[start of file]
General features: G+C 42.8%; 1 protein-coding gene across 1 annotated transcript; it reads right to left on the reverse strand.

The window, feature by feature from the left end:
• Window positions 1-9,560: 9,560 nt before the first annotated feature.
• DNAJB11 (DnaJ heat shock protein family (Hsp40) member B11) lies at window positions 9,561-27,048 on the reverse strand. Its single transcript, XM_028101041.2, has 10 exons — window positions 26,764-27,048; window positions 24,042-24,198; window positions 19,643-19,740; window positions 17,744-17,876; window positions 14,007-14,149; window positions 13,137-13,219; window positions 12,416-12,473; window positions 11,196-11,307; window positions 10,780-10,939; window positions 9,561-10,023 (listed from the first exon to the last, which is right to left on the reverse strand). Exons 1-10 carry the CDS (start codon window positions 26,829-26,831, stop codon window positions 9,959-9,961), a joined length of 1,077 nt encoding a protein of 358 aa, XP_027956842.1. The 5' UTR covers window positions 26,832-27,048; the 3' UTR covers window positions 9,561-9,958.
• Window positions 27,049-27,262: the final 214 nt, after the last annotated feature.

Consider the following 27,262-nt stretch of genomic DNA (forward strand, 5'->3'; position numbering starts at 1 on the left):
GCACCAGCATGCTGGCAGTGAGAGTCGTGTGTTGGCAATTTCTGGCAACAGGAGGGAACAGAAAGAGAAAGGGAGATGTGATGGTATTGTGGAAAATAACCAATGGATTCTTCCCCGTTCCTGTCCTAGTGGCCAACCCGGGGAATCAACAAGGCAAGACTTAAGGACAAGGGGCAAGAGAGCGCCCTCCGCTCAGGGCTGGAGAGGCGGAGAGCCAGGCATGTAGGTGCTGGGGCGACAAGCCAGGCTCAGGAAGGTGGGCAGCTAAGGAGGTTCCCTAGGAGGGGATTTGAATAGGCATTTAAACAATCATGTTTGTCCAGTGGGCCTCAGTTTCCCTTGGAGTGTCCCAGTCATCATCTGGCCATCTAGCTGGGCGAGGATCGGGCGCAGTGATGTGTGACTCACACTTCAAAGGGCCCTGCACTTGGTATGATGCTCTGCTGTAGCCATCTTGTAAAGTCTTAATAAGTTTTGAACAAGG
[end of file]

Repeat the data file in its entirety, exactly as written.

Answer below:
General features: G+C 42.8%; 1 protein-coding gene across 1 annotated transcript; it reads right to left on the reverse strand.

The window, feature by feature from the left end:
• Window positions 1-9,560: 9,560 nt before the first annotated feature.
• DNAJB11 (DnaJ heat shock protein family (Hsp40) member B11) lies at window positions 9,561-27,048 on the reverse strand. Its single transcript, XM_028101041.2, has 10 exons — window positions 26,764-27,048; window positions 24,042-24,198; window positions 19,643-19,740; window positions 17,744-17,876; window positions 14,007-14,149; window positions 13,137-13,219; window positions 12,416-12,473; window positions 11,196-11,307; window positions 10,780-10,939; window positions 9,561-10,023 (listed from the first exon to the last, which is right to left on the reverse strand). Exons 1-10 carry the CDS (start codon window positions 26,829-26,831, stop codon window positions 9,959-9,961), a joined length of 1,077 nt encoding a protein of 358 aa, XP_027956842.1. The 5' UTR covers window positions 26,832-27,048; the 3' UTR covers window positions 9,561-9,958.
• Window positions 27,049-27,262: the final 214 nt, after the last annotated feature.

Consider the following 27,262-nt stretch of genomic DNA (forward strand, 5'->3'; position numbering starts at 1 on the left):
GCACCAGCATGCTGGCAGTGAGAGTCGTGTGTTGGCAATTTCTGGCAACAGGAGGGAACAGAAAGAGAAAGGGAGATGTGATGGTATTGTGGAAAATAACCAATGGATTCTTCCCCGTTCCTGTCCTAGTGGCCAACCCGGGGAATCAACAAGGCAAGACTTAAGGACAAGGGGCAAGAGAGCGCCCTCCGCTCAGGGCTGGAGAGGCGGAGAGCCAGGCATGTAGGTGCTGGGGCGACAAGCCAGGCTCAGGAAGGTGGGCAGCTAAGGAGGTTCCCTAGGAGGGGATTTGAATAGGCATTTAAACAATCATGTTTGTCCAGTGGGCCTCAGTTTCCCTTGGAGTGTCCCAGTCATCATCTGGCCATCTAGCTGGGCGAGGATCGGGCGCAGTGATGTGTGACTCACACTTCAAAGGGCCCTGCACTTGGTATGATGCTCTGCTGTAGCCATCTTGTAAAGTCTTAATAAGTTTTGAACAAGG